It lets you reach into the screen, collecting and shooting the star bits that litter the universe, grabbing on to tractor beams, steering bubbles through mazes, twanging Mario and Toad out of catapults. It lets you play the game in two ways and two places at once, and breaks a hitherto unseen barrier between the player and the action. That you can both be Mario and help him is another of Galaxy’s initially strange dislocations, but it comes to feel so comfortable that losing this godlike power is like losing an arm.
Also, as Parish mentioned, Edge writes about the how collecting starbits while simultaneously controlling Mario merges two dynamics of spacial interaction. This aspect of Galaxy's controls and interaction structurally divides and defines space (a key component to platform games) in ways never dreamed of before. "Reach into the screen," "breaks a hitherto unseen barrier," and "play the game in two ways and two places at once" are phrases that speak to the amazing unifying structure of Galaxy and of its ground breaking design.
Structurally, it’s a little more conventional – 120 stars, split into six areas comprising several galaxies each, with the ‘final’ boss coming halfway through, is an entirely familiar arrangement.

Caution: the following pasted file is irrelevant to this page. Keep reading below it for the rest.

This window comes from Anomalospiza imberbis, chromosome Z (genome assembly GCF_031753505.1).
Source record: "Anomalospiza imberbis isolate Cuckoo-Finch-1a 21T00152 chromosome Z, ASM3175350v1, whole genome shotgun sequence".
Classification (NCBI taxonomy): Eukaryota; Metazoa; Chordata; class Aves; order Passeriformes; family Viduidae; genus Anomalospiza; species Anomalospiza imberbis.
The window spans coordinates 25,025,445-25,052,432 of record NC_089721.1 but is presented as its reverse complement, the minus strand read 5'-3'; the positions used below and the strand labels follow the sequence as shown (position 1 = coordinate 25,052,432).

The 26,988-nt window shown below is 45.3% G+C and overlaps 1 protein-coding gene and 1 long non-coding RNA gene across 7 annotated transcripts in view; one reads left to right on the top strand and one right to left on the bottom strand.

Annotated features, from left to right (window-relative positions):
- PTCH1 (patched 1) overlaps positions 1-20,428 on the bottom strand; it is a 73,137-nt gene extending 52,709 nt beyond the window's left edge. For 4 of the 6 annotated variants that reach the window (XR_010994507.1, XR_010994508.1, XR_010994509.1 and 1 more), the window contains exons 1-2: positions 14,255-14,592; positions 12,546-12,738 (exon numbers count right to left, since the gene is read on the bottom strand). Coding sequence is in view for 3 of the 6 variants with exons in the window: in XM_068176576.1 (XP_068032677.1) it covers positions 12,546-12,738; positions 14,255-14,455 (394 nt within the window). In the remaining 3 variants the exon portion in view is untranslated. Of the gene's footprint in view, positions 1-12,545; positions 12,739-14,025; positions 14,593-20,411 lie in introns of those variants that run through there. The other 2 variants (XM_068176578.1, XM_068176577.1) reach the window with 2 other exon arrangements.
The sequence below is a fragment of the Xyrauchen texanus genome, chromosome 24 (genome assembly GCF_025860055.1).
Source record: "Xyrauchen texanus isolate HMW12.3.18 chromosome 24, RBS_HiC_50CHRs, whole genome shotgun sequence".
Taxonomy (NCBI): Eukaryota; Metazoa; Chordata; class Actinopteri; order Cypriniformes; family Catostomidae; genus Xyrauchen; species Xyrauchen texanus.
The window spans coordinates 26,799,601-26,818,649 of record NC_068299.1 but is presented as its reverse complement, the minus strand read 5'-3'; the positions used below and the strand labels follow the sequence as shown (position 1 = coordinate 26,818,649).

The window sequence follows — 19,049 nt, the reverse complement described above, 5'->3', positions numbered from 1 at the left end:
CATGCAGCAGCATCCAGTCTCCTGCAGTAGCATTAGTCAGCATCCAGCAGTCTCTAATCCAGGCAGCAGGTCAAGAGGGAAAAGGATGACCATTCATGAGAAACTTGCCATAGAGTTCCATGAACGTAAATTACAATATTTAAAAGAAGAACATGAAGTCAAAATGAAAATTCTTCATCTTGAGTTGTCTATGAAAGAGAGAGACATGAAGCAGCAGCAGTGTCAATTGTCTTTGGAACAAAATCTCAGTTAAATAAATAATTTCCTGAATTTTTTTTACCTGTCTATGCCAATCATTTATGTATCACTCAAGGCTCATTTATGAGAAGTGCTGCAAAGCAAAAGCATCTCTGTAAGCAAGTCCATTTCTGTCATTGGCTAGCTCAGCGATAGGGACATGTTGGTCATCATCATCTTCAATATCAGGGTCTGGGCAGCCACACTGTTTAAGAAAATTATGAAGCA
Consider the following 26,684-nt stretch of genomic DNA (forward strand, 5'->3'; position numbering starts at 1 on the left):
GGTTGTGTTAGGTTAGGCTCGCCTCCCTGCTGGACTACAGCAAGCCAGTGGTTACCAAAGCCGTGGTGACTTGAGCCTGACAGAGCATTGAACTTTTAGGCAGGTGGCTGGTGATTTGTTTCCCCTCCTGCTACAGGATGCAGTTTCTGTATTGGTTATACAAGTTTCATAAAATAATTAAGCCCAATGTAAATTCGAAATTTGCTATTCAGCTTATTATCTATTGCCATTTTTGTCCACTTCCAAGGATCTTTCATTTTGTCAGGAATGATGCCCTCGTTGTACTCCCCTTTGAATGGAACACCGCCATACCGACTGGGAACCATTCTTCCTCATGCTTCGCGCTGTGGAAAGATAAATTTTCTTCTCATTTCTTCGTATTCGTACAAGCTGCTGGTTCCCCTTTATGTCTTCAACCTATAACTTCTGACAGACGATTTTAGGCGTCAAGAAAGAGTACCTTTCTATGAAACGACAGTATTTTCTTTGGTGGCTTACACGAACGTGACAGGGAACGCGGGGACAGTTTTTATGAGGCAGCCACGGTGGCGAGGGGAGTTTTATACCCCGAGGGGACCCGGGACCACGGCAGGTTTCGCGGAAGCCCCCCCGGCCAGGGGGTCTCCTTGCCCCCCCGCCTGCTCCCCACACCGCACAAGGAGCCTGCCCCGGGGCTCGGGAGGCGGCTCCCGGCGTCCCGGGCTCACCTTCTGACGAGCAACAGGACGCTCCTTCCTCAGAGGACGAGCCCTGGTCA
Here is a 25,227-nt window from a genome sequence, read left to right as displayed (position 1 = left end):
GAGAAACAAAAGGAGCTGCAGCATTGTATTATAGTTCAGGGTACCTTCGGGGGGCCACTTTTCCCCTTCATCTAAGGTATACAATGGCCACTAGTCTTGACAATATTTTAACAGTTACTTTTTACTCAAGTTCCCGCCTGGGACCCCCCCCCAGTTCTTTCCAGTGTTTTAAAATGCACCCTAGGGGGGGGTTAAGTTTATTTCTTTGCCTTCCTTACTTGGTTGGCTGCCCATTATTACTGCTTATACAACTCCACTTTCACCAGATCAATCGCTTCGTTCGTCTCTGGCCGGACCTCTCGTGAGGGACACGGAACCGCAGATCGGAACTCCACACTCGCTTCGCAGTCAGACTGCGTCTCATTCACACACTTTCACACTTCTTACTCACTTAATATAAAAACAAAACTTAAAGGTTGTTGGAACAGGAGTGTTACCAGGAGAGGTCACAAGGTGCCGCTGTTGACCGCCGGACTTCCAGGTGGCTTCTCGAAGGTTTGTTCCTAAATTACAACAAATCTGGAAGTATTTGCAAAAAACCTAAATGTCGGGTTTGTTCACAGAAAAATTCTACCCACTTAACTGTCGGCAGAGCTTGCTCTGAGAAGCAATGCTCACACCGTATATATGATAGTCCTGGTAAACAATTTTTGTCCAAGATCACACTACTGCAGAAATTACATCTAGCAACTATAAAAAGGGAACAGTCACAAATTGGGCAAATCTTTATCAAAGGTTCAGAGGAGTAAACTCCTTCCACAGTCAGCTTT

Edge even uses the word "structurally" here. In this case, Edge comments on the arrangement of the hub world by describing a formula that the previous two 3D Mario platformers (Super Mario 64, Super Mario Sunshine) have established. This is an example of how Galaxy is structured within genre conventions.
Super Mario Galaxy is a platform game, pure and simple. More so than Mario 64 is; more so than any truly 3D videogame ever made. For all its countless diversions and bizarre ideas, it keeps coming back to running, bouncing, scaling, exploring, teetering on the brink, taking your heart in your mouth and jumping off the edge of the world. For others, space is the final frontier, the furthest you can go; for Mario, it’s just like coming home.
Here, Edge claims that Super Mario Galaxy is a platform game that reins over all over other platform games and "3D games ever made." More importantly, Edge expresses that all the "countless" variety in the game all adds up to solid platforming: "It keeps coming back to running, bouncing, scaling, exploring, teetering on the brink, taking your hear in your mouth and jumping off the edge of the world." In other words, there's nothing in the game that detracts from the simple task at hand; like the original Super Mario Bros. on the NES, it's all about that jump. Even in space and the most 3D environment ever, Mario is still harmonized around that famous jump. This New Classical idea not only displays the unity in Galaxy, but in all of Mario's platform games throughout his entire series. The feeling of unity is a big part of what makes Mario games feel like Mario games.